With these two mysteries in place we’re sent back in time. Chickamauga, Georgia, September 20, 1863. Another sleepless night for Union private, Will Castor, and a day of relentless battle. The Union is losing ground. They are withdrawing. Since just before daylight the cold, heavy air had carried the deep rumble of artillery fire to them from somewhere over on the left, and it had steadily increased in volume and urgency as the morning wore on.
The battle continued: The guns of Battery D were taking a terrible toll on the Confederates as they crossed the old cornfield, but they could not fire fast enough to stem the tide, and all six guns were running out of ammunition.

HORRIBLE ACTS
Friends and comrades die terribly around this country boy from Michigan. The aftermath of that day’s war being that he’s forced into horrible acts he would never have considered in his earlier, simpler life.
One of the strengths of the book is that the author doesn’t intrude, never judges, simply lets Will go about staying alive, moving from crisis to crisis, until he is home, in Michigan, again. Unfortunately he’s home with dreams that haunt him, and scenes in his head that fill him with guilt
In Michigan, Will tries to make a life for himself as a changed man but he travels through the rural world of northwest Michigan as if he deserves nothing, let alone to be left alive. The lumber camps draw Will into the rough life of men alone in the woods. As with the rest of the book, nothing is glossed over, only bare truths are given, which are sometimes funny. The lumberjacks, most of whom considered it unhealthy to bathe more than once a year, were beginning to give some thought to personal hygiene. The bane of all the men was the louse, body louse or crab louse; they all were hosts to both varieties. With this wealth of personal livestock, the lumbermen came up with a non-contact sport that involved pitting one louse against the other in fights to the death. It is here, in the lumber camp that Will faces another challenge, and himself, when he comes close to blindly killing a man simply because he can.
Will heads farther north again and straight into the path of a terrible forest fire burning the state from coast to coast: ...the next morning the smoke was even thicker and the wind had picked up and swung around to the southwest . . . Will weighed his options and quickly decided against trying to outrun the fire. He pulled his boots and socks off and stuffed them in one of G.D.’s packs and then picked up the mule’s lead and waded out into the lake.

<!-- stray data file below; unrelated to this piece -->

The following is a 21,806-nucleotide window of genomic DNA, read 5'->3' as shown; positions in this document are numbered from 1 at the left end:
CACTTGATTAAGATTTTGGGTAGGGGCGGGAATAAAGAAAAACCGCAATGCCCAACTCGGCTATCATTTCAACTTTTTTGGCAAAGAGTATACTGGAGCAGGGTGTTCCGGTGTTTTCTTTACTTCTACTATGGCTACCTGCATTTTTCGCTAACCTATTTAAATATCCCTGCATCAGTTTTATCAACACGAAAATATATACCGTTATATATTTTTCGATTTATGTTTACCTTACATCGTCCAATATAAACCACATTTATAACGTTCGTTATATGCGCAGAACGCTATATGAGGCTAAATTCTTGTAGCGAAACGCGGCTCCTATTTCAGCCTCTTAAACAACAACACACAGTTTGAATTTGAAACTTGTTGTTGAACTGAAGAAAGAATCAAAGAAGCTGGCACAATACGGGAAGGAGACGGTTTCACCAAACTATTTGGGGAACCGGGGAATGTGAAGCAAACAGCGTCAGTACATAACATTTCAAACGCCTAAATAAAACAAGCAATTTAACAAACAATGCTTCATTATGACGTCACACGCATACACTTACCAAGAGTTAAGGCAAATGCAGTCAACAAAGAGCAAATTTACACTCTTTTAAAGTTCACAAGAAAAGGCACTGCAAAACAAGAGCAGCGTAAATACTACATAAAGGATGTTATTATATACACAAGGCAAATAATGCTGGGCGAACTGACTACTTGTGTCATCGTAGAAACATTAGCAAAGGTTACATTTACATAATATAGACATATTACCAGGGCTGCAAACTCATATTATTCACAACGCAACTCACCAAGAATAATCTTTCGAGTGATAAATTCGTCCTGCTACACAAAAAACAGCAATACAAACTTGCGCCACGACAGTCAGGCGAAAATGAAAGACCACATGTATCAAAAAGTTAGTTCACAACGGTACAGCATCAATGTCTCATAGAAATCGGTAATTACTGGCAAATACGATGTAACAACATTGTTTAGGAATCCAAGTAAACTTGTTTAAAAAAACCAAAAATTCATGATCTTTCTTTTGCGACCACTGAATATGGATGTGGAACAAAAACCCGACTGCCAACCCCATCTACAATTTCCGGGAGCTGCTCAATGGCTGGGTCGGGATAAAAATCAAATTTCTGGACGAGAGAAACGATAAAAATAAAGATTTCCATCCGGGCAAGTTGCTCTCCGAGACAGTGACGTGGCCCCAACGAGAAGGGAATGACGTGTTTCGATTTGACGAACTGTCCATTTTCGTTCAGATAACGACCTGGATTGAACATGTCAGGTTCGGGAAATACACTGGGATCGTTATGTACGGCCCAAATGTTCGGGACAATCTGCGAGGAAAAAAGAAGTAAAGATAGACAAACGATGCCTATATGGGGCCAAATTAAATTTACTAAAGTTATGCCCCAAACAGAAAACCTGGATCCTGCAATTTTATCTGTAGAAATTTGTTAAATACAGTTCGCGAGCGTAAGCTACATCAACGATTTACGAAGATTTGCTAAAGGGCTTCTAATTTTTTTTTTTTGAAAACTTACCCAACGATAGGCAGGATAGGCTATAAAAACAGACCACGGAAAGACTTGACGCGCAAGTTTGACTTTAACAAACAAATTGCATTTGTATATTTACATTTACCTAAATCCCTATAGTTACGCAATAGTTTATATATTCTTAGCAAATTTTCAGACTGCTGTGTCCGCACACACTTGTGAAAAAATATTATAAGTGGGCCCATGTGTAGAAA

Will survives another trial by fire.

EVERY MAN’S TALE
Details of Michigan history, woven through the narrative, ground the story firmly in place and give a peek behind the curtain of time. These are events we’ve heard of. And now we have a winsome character taking us to places like the Michigan Battalion in the Civil War where we are a part of a devastating day and a cruel loss. And then the forest fires that leveled Chicago and much of Wisconsin and Michigan. We’re taken to lumber camps and graphic stories of camp life—funny and cruel, to the way men set up business at that time, found wives, made a life for themselves, and left secrets behind.
Eventually Will finds his way to Monroe Center, between Sherman and Traverse City, and a measure of peace. The frame for the story, through the use of the great great grandson and the mysteries surrounding Will work beautifully to highlight portions of his life. The author is very much in charge of his work, not bleeding dry the scenes of carnage but always keeping us in the head of this simple man who is probably Every Man: likeable in his plodding way; understandable in his quiet misery; victorious by his own measure of victory.
On many levels, Echoes of Distant Thunder is a very good book.

Elizabeth Kane Buzzelli’s fourth book in the Emily Kincaid mystery series is in stores now. The public is invited to the launch of “Dead Dogs and Englishmen” at Brilliant Books in Sutton’s Bay on Friday, July 22, 7 pm. Wine, cheese, and the music of Noel Coward will be featured.